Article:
Posts Tagged ‘museum’

I once knew the names for this type of bronze vessel, it now escapes me.

I once knew the names for this type of bronze vessel, it now escapes me.

I went to the Asian Art Museum in San Francisco today on the way back from dropping someone off at SFO. As always I enjoyed the exhibits (they had Samurai’s this time), but the trip highlighted the challenges of photographing in museums.

First I had all of my camera gear with me since I was unsure of what I would be doing before and after the museum, at this point that just constitutes at Think Tank Photo Streetwalker backpack. However there was a size limit on bags in the museum so I had to check my bag in the complimentary coat check. I was allowed to take my camera with me but not the bag. I had to decide which lens to take with me, knowing that no flashes are allowed I chose my 50mm f/1.8 for the high speed.

With no flash and no tripod I would have be limited mostly to all handheld shots and museums are surprisingly dark places (for the most part). I rarely went below an ISO of 400 and kept the aperture at f/1.8 the entire time. I would have liked a zoom lens for the wider angles and even a zoom but the kit lenses I have are far too slow.

With a high ISO I am pleased how the photos came out (the Samurai exhibit did not allow photography) the only problem I faced was the lack of an autofocus. Usually I am fine with manual focus, however it was combined with low light so I was below the standard 1/50s exposure time (since it is a 50mm lens) and was often at 1/20 or 1/40. It was necessary to manually focus with a shallow depth of field and steady the camera.

I utilized the usual trick of bracing against walls, pillars, signs and the odd chair though this museum had a dearth of conveniently located propping points. In the end I relied on the high ISO, an exposure compensation of -1 or -2 and the large aperture. I realize now that I should have set metering to be just at the focal point instead of factoring in the entire frame, the rest of the frame tended to be black if not dark and unnecessarily increased the exposure.

Back home when I went through the photos I found myself holding them to a different standard compared to other subjects. Instead of evaluating the photos of the art pieces by their content I did it by lighting, sharpness and focal plane. Only if a given piece had multiple sharp well exposed photos did I start to look into composition and even subject matter.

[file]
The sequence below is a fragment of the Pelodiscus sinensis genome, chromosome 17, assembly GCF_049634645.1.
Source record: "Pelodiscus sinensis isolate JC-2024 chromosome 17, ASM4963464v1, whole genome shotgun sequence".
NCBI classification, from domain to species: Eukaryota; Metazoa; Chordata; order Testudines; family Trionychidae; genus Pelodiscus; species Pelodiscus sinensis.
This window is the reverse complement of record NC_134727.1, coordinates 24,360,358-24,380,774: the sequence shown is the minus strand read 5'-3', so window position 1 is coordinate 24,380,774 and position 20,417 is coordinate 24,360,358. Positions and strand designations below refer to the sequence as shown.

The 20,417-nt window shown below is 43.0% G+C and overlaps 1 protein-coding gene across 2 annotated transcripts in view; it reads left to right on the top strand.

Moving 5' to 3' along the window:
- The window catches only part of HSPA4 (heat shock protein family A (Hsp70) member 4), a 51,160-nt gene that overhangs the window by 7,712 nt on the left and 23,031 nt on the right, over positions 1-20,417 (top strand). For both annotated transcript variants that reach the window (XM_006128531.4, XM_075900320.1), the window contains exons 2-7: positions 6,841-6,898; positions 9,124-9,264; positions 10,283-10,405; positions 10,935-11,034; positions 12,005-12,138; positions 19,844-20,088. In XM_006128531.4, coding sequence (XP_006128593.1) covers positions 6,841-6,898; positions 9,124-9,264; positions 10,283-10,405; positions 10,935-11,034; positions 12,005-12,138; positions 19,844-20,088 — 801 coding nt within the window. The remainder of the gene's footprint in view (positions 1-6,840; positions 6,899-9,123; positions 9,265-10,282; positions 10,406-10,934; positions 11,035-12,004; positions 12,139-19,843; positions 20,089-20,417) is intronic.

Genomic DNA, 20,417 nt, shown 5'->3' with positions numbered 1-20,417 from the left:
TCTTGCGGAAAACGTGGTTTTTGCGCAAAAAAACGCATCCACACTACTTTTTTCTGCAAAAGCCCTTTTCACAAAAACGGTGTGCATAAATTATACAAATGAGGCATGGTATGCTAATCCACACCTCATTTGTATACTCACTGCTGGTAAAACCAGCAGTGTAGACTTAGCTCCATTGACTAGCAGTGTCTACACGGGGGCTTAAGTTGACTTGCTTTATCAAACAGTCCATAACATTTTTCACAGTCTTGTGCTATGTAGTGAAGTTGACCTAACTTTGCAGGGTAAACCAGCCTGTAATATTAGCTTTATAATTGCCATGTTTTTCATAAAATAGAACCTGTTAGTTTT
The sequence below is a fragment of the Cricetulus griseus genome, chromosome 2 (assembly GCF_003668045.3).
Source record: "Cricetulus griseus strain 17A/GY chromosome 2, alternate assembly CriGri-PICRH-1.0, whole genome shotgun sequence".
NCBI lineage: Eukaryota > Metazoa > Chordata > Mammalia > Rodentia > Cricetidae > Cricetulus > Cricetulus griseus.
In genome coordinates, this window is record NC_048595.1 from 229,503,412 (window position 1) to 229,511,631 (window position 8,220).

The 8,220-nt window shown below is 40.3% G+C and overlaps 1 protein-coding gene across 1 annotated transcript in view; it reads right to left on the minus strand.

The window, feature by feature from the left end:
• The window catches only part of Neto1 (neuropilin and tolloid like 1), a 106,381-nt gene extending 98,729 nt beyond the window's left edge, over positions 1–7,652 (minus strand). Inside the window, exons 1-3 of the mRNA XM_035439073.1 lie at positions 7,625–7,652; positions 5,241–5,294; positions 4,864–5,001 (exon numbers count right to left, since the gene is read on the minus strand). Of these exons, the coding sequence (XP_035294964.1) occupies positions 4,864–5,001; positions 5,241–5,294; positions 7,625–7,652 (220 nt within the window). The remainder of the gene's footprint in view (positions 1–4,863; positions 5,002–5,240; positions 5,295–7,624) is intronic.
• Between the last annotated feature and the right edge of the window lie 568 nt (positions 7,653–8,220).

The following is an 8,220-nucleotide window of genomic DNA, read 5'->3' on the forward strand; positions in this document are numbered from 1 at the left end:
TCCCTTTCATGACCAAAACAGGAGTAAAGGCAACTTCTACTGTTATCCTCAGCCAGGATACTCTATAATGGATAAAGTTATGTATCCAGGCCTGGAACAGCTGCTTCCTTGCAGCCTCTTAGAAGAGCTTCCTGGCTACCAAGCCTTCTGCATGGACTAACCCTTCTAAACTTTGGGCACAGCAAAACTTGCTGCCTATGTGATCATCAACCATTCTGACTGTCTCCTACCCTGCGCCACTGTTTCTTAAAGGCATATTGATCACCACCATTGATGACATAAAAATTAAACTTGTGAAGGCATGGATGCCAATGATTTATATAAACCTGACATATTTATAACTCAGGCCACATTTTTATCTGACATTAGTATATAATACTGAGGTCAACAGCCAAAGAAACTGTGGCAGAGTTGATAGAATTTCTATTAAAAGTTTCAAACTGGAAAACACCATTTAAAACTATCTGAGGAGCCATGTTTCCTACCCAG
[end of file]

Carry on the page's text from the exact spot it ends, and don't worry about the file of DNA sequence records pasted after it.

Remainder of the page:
Now if I could only remember back to my Chinese Art History class to figure out what I photographed.

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My Favorite, the Winged Victory of Samothrace.

My Favorite, the Winged Victory of Samothrace.

Last November I was planning a weekend trip to Paris. The idea of a weekend trip suggests flying in Friday night, two full days then leaving late Sunday or early Monday morning. In an ideal world I suppose this is true. For those of us on a tight budget it meant flying in Friday late and night and then leaving midday Sunday. This should have given me at least a few hours on Sunday to walk around. Except for one unexpected problem: transportation strikes. I barely made it out of the airport.

So we were reduced to one full day in which to explore and take in Paris. I really dislike traveling with such time constraints, but there we were (the we was my then girlfriend and I for our two year anniversary). One of the big items on our agenda was the Louvre. The Louvre is a rather large museum. I could have spent several hours a day for five days there. Managed it in an hour and a half.

Of course with only a limited slot of time and a large museum some cuts had to be made to the self guided tour. Essentially all of them. The first thing I did was pick up a map to find out where to go and in what order. The first stop was the Winged Victory of Samothrace, quite a nice statue and very impressive. From there we wound through corridors of paintings to reach the Mona Lisa. To be honest it was a lot smaller then I anticipated. It also did nothing for me, I like the gigantic painting directly across from it. Then again I have never like portrait painting.